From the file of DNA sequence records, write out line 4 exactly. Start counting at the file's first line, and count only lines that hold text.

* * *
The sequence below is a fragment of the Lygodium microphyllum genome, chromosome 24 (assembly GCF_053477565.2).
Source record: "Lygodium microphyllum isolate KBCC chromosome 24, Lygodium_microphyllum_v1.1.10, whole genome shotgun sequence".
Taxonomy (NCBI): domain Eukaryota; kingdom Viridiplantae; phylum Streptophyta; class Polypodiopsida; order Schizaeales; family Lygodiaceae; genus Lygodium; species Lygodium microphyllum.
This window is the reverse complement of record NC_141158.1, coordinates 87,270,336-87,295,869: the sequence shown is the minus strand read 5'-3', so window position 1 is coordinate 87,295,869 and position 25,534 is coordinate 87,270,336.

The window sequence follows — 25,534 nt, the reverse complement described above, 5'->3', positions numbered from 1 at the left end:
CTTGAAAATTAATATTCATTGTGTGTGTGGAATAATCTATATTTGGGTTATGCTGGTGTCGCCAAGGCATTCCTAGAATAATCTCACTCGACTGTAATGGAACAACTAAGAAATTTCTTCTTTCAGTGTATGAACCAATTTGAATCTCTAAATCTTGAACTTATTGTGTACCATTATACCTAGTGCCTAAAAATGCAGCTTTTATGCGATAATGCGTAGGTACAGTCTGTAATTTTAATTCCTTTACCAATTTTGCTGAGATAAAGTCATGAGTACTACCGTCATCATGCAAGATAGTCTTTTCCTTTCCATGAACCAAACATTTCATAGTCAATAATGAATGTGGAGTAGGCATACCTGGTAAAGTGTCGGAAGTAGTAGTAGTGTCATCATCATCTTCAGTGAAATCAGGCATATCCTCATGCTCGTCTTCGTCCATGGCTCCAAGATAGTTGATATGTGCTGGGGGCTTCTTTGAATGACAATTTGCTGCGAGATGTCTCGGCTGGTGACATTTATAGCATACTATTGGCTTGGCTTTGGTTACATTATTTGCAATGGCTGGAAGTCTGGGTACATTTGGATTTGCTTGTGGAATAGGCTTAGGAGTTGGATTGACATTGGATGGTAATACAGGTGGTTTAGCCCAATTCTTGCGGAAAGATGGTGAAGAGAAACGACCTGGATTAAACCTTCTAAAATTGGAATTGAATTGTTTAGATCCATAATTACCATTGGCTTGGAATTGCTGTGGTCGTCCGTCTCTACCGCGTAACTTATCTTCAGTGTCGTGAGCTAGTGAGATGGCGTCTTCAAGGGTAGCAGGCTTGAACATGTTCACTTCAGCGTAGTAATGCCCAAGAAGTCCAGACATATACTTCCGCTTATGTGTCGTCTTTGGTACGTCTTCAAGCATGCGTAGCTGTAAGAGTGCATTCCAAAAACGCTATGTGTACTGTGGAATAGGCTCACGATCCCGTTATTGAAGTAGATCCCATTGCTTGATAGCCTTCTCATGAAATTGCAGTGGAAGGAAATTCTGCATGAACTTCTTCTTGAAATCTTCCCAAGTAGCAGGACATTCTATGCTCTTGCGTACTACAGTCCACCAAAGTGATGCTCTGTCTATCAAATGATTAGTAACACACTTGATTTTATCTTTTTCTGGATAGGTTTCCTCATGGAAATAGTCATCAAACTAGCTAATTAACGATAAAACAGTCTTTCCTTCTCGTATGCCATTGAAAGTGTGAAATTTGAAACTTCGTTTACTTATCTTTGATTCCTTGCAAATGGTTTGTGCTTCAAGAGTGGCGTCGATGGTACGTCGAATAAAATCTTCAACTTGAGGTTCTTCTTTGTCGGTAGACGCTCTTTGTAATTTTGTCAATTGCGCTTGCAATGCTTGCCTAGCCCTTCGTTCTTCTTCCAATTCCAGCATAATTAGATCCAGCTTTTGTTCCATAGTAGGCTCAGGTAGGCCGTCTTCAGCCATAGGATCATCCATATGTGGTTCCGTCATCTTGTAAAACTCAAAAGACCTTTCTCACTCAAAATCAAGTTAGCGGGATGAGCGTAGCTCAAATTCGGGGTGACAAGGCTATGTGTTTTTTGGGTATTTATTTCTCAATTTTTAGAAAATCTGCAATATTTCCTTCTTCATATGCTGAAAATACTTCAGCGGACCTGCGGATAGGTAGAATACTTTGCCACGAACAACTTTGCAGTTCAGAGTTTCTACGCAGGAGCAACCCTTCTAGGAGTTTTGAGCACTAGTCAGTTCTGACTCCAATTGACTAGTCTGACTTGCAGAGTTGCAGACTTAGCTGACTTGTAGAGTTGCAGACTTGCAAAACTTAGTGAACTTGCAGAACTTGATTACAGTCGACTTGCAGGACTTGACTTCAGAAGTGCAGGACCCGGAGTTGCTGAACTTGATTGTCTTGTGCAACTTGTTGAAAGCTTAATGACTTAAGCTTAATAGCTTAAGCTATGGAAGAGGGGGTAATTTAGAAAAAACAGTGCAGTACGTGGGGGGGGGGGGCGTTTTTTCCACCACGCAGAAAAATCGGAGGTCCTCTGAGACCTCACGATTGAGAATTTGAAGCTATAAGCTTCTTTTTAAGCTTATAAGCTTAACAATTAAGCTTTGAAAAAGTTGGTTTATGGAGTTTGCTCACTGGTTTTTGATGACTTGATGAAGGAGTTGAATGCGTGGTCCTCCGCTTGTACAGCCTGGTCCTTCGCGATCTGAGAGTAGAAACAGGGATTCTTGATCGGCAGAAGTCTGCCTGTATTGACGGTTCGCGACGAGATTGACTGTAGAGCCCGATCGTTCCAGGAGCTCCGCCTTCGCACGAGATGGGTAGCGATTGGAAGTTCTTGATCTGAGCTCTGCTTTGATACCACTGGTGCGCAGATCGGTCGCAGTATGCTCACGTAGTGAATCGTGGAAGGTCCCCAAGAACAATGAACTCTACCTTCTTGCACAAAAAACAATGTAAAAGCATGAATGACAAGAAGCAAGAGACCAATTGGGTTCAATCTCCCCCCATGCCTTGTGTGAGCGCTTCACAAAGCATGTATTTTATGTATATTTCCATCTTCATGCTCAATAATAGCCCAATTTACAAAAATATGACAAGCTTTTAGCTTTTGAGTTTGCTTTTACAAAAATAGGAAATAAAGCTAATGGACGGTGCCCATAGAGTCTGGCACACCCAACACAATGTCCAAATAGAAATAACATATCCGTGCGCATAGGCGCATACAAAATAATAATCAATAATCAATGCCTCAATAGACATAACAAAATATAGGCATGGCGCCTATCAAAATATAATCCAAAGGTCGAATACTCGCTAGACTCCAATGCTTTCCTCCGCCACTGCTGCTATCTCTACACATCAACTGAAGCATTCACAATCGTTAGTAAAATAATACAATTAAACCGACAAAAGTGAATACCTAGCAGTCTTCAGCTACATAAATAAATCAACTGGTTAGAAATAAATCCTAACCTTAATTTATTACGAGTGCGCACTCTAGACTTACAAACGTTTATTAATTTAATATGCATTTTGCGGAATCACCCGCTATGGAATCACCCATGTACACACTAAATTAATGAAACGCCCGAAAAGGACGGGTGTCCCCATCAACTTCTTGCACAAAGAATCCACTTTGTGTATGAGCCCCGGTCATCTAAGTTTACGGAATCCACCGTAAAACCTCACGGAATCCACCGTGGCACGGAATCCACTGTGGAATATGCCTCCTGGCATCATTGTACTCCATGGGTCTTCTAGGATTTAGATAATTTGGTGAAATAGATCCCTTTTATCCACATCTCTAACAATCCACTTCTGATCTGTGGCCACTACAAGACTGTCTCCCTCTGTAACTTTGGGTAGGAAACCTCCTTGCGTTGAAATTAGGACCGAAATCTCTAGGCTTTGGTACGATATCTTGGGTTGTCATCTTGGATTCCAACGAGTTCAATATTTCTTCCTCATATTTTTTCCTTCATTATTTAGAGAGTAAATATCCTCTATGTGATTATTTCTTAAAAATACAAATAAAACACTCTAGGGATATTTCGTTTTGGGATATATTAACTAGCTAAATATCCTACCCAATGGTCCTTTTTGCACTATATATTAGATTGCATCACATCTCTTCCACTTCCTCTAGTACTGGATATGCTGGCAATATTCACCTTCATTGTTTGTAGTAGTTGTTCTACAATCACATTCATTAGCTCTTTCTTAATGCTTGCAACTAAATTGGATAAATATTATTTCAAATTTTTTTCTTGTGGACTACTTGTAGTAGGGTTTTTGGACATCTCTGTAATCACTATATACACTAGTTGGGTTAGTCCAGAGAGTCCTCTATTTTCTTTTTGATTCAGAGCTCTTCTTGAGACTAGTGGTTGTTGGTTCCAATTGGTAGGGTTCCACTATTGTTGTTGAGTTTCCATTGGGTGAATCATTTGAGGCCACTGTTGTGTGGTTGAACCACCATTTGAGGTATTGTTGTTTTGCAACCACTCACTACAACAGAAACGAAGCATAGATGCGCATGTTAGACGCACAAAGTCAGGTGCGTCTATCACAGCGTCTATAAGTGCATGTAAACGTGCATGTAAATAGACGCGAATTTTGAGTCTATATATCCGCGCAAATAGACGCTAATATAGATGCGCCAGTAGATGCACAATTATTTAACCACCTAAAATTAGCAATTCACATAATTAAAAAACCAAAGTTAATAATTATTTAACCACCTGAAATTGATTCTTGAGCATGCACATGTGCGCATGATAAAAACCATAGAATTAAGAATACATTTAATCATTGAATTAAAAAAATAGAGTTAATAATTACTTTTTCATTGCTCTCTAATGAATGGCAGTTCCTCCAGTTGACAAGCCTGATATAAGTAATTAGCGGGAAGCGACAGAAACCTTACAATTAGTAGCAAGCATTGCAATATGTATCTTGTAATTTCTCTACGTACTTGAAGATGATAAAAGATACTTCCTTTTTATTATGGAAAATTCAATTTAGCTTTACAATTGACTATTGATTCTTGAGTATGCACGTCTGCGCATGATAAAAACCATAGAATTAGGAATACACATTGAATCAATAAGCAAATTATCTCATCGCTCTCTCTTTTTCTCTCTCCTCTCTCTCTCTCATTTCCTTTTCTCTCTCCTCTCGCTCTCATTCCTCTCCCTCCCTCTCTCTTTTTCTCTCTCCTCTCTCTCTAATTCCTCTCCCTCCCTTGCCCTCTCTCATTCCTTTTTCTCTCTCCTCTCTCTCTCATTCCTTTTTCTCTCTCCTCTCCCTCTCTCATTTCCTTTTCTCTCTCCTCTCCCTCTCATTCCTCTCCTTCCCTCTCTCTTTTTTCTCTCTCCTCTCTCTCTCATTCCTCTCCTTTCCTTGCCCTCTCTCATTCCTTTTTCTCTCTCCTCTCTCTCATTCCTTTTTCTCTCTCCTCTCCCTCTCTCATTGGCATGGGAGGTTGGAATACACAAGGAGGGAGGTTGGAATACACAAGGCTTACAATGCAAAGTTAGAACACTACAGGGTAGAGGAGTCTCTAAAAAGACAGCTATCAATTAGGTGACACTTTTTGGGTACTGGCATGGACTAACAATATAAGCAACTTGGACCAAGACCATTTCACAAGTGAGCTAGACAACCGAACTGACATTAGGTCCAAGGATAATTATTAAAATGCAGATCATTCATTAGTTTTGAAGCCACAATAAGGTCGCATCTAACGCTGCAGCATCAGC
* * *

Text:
This window is the reverse complement of record NC_141158.1, coordinates 87,270,336-87,295,869: the sequence shown is the minus strand read 5'-3', so window position 1 is coordinate 87,295,869 and position 25,534 is coordinate 87,270,336.